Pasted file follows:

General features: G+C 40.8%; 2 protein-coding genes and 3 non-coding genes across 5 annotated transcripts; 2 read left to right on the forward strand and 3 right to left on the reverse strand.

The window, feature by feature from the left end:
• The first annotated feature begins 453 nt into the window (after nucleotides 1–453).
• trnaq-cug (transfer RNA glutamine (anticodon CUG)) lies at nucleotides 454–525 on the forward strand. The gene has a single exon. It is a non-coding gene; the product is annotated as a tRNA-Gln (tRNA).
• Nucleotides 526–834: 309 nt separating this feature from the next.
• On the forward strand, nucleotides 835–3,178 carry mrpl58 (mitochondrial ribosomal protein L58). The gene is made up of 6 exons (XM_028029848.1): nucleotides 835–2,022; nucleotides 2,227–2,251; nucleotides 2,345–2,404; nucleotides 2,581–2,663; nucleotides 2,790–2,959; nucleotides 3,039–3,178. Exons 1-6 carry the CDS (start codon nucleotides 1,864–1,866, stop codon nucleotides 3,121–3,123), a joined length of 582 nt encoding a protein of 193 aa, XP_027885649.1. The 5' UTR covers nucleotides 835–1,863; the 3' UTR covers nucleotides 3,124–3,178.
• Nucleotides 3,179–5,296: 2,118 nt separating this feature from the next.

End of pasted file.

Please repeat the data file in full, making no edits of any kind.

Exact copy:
General features: G+C 40.8%; 2 protein-coding genes and 3 non-coding genes across 5 annotated transcripts; 2 read left to right on the forward strand and 3 right to left on the reverse strand.

The window, feature by feature from the left end:
• The first annotated feature begins 453 nt into the window (after nucleotides 1–453).
• trnaq-cug (transfer RNA glutamine (anticodon CUG)) lies at nucleotides 454–525 on the forward strand. The gene has a single exon. It is a non-coding gene; the product is annotated as a tRNA-Gln (tRNA).
• Nucleotides 526–834: 309 nt separating this feature from the next.
• On the forward strand, nucleotides 835–3,178 carry mrpl58 (mitochondrial ribosomal protein L58). The gene is made up of 6 exons (XM_028029848.1): nucleotides 835–2,022; nucleotides 2,227–2,251; nucleotides 2,345–2,404; nucleotides 2,581–2,663; nucleotides 2,790–2,959; nucleotides 3,039–3,178. Exons 1-6 carry the CDS (start codon nucleotides 1,864–1,866, stop codon nucleotides 3,121–3,123), a joined length of 582 nt encoding a protein of 193 aa, XP_027885649.1. The 5' UTR covers nucleotides 835–1,863; the 3' UTR covers nucleotides 3,124–3,178.
• Nucleotides 3,179–5,296: 2,118 nt separating this feature from the next.